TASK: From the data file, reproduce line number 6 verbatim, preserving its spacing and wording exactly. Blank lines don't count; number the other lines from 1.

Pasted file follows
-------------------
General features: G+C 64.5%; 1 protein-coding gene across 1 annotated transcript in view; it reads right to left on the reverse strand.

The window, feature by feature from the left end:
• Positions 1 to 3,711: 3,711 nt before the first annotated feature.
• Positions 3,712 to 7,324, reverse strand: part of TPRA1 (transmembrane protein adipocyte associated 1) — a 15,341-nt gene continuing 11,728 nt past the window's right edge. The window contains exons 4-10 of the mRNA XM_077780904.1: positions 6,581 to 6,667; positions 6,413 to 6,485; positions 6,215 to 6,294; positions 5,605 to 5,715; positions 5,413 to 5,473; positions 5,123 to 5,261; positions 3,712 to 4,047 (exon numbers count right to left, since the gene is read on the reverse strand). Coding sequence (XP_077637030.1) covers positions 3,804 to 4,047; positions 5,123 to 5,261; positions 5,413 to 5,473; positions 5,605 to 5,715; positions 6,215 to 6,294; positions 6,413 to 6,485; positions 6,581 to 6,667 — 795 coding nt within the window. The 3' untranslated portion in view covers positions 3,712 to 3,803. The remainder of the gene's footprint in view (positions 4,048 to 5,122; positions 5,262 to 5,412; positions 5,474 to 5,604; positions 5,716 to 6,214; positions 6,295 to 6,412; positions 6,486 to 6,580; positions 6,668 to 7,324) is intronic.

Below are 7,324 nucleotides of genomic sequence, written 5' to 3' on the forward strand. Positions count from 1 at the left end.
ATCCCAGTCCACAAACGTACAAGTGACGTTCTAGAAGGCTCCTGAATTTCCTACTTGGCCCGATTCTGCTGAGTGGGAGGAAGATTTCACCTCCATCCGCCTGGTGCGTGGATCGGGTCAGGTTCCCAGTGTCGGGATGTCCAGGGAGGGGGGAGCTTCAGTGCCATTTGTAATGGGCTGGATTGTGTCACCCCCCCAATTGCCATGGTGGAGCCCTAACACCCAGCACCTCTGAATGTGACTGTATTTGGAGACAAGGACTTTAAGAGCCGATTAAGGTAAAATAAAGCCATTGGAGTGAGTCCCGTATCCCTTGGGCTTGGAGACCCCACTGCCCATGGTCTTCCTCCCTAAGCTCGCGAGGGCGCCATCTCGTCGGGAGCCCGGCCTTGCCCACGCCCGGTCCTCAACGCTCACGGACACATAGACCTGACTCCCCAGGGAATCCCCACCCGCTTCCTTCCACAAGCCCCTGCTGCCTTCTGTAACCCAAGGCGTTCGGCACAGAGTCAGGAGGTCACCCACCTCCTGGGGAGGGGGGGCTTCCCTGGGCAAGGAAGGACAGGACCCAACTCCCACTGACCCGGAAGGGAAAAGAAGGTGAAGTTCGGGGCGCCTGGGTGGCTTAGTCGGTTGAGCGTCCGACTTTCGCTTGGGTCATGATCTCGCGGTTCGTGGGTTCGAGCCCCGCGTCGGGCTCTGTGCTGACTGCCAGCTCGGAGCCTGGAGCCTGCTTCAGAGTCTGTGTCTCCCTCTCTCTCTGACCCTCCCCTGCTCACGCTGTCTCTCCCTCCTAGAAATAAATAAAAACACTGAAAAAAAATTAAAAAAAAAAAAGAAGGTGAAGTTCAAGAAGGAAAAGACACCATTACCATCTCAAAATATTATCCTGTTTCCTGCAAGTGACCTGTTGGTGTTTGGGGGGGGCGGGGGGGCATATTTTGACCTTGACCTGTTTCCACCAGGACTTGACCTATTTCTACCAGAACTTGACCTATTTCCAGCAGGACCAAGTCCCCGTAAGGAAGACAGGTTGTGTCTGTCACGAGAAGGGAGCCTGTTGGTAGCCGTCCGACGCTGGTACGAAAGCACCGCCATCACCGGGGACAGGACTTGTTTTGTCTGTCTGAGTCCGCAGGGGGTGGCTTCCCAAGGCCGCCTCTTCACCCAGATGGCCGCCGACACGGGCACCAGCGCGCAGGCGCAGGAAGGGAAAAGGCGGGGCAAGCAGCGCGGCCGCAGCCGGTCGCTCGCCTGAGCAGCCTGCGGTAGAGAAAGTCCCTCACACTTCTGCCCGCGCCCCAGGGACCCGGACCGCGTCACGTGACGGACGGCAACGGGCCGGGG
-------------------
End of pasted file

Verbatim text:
ATCCCAGTCCACAAACGTACAAGTGACGTTCTAGAAGGCTCCTGAATTTCCTACTTGGCCCGATTCTGCTGAGTGGGAGGAAGATTTCACCTCCATCCGCCTGGTGCGTGGATCGGGTCAGGTTCCCAGTGTCGGGATGTCCAGGGAGGGGGGAGCTTCAGTGCCATTTGTAATGGGCTGGATTGTGTCACCCCCCCAATTGCCATGGTGGAGCCCTAACACCCAGCACCTCTGAATGTGACTGTATTTGGAGACAAGGACTTTAAGAGCCGATTAAGGTAAAATAAAGCCATTGGAGTGAGTCCCGTATCCCTTGGGCTTGGAGACCCCACTGCCCATGGTCTTCCTCCCTAAGCTCGCGAGGGCGCCATCTCGTCGGGAGCCCGGCCTTGCCCACGCCCGGTCCTCAACGCTCACGGACACATAGACCTGACTCCCCAGGGAATCCCCACCCGCTTCCTTCCACAAGCCCCTGCTGCCTTCTGTAACCCAAGGCGTTCGGCACAGAGTCAGGAGGTCACCCACCTCCTGGGGAGGGGGGGCTTCCCTGGGCAAGGAAGGACAGGACCCAACTCCCACTGACCCGGAAGGGAAAAGAAGGTGAAGTTCGGGGCGCCTGGGTGGCTTAGTCGGTTGAGCGTCCGACTTTCGCTTGGGTCATGATCTCGCGGTTCGTGGGTTCGAGCCCCGCGTCGGGCTCTGTGCTGACTGCCAGCTCGGAGCCTGGAGCCTGCTTCAGAGTCTGTGTCTCCCTCTCTCTCTGACCCTCCCCTGCTCACGCTGTCTCTCCCTCCTAGAAATAAATAAAAACACTGAAAAAAAATTAAAAAAAAAAAAGAAGGTGAAGTTCAAGAAGGAAAAGACACCATTACCATCTCAAAATATTATCCTGTTTCCTGCAAGTGACCTGTTGGTGTTTGGGGGGGGCGGGGGGGCATATTTTGACCTTGACCTGTTTCCACCAGGACTTGACCTATTTCTACCAGAACTTGACCTATTTCCAGCAGGACCAAGTCCCCGTAAGGAAGACAGGTTGTGTCTGTCACGAGAAGGGAGCCTGTTGGTAGCCGTCCGACGCTGGTACGAAAGCACCGCCATCACCGGGGACAGGACTTGTTTTGTCTGTCTGAGTCCGCAGGGGGTGGCTTCCCAAGGCCGCCTCTTCACCCAGATGGCCGCCGACACGGGCACCAGCGCGCAGGCGCAGGAAGGGAAAAGGCGGGGCAAGCAGCGCGGCCGCAGCCGGTCGCTCGCCTGAGCAGCCTGCGGTAGAGAAAGTCCCTCACACTTCTGCCCGCGCCCCAGGGACCCGGACCGCGTCACGTGACGGACGGCAACGGGCCGGGG